In the early 1970s, the Old Church had been de-sanctified by the Archdiocese of Santa Fe which owned the property. So after the new San Ysidro Catholic Church was built where it is now, the Old Church was leased to the Corrales Adobe Theater.

Minge’s narrative for Glover continued. “Once formed, the society’s immediate challenge was to come to terms with the Adobe Theater group renting the premises for theater productions during the summer.”

The society membership was prepared to pay the Village of Corrales to replace income it would lose from the theater’s  rental.

As other correspondence read by Glover at the tribute demonstrates, Minge’s interest in  preserving the  structure began long before the Historical Society was established. The society’s archive include a January 6, 1954 letter from Minge to a priest in Bernalillo explaining his motive. “Nearly two years ago, my father and I visited you in Bernalillo with an offer to purchase the Old San Ysidro Church in Sandoval [then the name of Corrales]. At that time, you asked a number of questions regarding an equitable price and also regarding my motives.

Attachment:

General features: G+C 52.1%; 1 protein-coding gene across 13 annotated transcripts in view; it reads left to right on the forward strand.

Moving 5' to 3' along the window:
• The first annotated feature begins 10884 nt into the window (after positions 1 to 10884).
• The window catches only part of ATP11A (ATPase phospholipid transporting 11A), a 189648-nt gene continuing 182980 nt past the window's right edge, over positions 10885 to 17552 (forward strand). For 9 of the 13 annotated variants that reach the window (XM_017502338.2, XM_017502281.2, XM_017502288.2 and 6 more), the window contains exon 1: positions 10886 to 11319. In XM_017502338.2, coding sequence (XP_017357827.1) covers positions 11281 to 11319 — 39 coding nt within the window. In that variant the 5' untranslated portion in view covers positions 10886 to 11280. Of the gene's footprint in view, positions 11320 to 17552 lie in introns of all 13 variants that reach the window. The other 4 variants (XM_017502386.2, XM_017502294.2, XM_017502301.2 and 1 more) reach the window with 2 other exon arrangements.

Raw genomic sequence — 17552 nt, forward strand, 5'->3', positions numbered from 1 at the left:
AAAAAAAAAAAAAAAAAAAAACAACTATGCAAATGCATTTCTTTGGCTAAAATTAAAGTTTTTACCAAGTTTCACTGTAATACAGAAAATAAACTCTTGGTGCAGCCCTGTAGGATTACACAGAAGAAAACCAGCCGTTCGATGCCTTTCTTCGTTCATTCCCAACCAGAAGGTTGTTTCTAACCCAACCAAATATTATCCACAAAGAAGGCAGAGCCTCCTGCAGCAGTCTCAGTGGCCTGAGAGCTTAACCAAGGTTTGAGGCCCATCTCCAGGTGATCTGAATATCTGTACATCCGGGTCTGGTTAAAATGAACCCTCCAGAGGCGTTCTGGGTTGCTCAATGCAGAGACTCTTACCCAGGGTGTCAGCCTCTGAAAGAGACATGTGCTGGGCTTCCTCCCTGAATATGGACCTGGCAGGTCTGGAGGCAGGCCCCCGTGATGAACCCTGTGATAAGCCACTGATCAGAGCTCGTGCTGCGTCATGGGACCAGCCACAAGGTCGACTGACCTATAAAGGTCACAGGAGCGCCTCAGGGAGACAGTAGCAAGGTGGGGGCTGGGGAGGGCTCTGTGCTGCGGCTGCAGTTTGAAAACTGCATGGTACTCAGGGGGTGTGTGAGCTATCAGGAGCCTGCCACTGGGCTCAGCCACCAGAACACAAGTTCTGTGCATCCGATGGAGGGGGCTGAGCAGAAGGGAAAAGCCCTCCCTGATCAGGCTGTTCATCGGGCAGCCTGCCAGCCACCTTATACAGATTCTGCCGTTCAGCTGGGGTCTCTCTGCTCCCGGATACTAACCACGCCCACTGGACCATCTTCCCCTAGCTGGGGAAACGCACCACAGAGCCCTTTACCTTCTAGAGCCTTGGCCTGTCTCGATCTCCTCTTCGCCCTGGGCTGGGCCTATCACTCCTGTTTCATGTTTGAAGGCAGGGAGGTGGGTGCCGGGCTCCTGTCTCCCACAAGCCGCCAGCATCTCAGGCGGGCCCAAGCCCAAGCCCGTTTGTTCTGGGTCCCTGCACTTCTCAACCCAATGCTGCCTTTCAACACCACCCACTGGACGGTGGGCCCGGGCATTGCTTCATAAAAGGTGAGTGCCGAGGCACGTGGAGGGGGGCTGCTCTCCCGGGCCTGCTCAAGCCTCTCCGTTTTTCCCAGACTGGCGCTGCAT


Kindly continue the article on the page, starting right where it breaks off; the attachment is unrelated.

“I felt the interview was very satisfactory for you and me, and I was sure you understood my interests were twofold: that our land bordered on those church lands and, secondly, that my wife and I have been most interested in Spanish culture and preservation of what little remains in Corrales. As our home across from the church stands in mute testimony, I am sure the parish can have no doubts as to our respect, care and interest for these things.”

In that January 1964 letter, Minge wrote that he had heard rumors that the Old Church might be sold soon to some other party. “I beg of you to consider my standing application that I be given the opportunity to purchase this property under whatever terms may be decided in the future.”

In a January 1967 letter, Minge explained how he would use the old church if he was allowed to buy it. “I should  then wish to see it used by the community of Corrales as a meetings, lecture and concert hall. My utmost concern for owning it, and the concern of many who have approached me, is to prevent its being destroyed, becoming a commercial venture, or being used as a storehouse for junk.